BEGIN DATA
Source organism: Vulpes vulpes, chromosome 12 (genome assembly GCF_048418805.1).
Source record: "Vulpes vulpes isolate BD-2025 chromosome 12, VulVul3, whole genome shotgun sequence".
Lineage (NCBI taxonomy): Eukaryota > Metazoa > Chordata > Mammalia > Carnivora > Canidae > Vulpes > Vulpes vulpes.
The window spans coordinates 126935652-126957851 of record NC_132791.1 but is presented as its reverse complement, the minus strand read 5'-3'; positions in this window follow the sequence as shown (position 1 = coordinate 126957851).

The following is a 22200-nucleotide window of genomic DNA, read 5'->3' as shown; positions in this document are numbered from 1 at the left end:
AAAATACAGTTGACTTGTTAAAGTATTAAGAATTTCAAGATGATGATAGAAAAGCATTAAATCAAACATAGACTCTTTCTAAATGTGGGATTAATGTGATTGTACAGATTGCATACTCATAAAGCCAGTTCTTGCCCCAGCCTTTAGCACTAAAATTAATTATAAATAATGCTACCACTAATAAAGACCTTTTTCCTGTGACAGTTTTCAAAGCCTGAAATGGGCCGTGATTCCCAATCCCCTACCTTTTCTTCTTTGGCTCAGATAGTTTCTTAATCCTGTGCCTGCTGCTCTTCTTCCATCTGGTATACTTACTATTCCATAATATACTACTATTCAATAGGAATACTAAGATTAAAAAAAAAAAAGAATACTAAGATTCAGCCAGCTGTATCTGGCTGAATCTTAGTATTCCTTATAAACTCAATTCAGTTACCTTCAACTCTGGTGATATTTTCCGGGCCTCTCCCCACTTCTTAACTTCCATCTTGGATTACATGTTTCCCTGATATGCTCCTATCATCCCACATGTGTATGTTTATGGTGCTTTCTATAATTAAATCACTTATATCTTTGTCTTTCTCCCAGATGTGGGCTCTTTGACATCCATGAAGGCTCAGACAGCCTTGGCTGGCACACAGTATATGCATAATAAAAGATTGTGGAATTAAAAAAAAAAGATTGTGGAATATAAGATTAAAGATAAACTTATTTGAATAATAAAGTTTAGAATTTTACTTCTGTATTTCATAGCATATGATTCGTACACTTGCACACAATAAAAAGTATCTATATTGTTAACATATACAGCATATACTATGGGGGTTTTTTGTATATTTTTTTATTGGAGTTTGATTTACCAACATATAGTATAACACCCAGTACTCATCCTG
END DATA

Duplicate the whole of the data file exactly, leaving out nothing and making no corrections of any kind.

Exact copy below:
Source organism: Vulpes vulpes, chromosome 12 (genome assembly GCF_048418805.1).
Source record: "Vulpes vulpes isolate BD-2025 chromosome 12, VulVul3, whole genome shotgun sequence".
Lineage (NCBI taxonomy): Eukaryota > Metazoa > Chordata > Mammalia > Carnivora > Canidae > Vulpes > Vulpes vulpes.
The window spans coordinates 126935652-126957851 of record NC_132791.1 but is presented as its reverse complement, the minus strand read 5'-3'; positions in this window follow the sequence as shown (position 1 = coordinate 126957851).

The following is a 22200-nucleotide window of genomic DNA, read 5'->3' as shown; positions in this document are numbered from 1 at the left end:
AAAATACAGTTGACTTGTTAAAGTATTAAGAATTTCAAGATGATGATAGAAAAGCATTAAATCAAACATAGACTCTTTCTAAATGTGGGATTAATGTGATTGTACAGATTGCATACTCATAAAGCCAGTTCTTGCCCCAGCCTTTAGCACTAAAATTAATTATAAATAATGCTACCACTAATAAAGACCTTTTTCCTGTGACAGTTTTCAAAGCCTGAAATGGGCCGTGATTCCCAATCCCCTACCTTTTCTTCTTTGGCTCAGATAGTTTCTTAATCCTGTGCCTGCTGCTCTTCTTCCATCTGGTATACTTACTATTCCATAATATACTACTATTCAATAGGAATACTAAGATTAAAAAAAAAAAAGAATACTAAGATTCAGCCAGCTGTATCTGGCTGAATCTTAGTATTCCTTATAAACTCAATTCAGTTACCTTCAACTCTGGTGATATTTTCCGGGCCTCTCCCCACTTCTTAACTTCCATCTTGGATTACATGTTTCCCTGATATGCTCCTATCATCCCACATGTGTATGTTTATGGTGCTTTCTATAATTAAATCACTTATATCTTTGTCTTTCTCCCAGATGTGGGCTCTTTGACATCCATGAAGGCTCAGACAGCCTTGGCTGGCACACAGTATATGCATAATAAAAGATTGTGGAATTAAAAAAAAAAGATTGTGGAATATAAGATTAAAGATAAACTTATTTGAATAATAAAGTTTAGAATTTTACTTCTGTATTTCATAGCATATGATTCGTACACTTGCACACAATAAAAAGTATCTATATTGTTAACATATACAGCATATACTATGGGGGTTTTTTGTATATTTTTTTATTGGAGTTTGATTTACCAACATATAGTATAACACCCAGTACTCATCCTG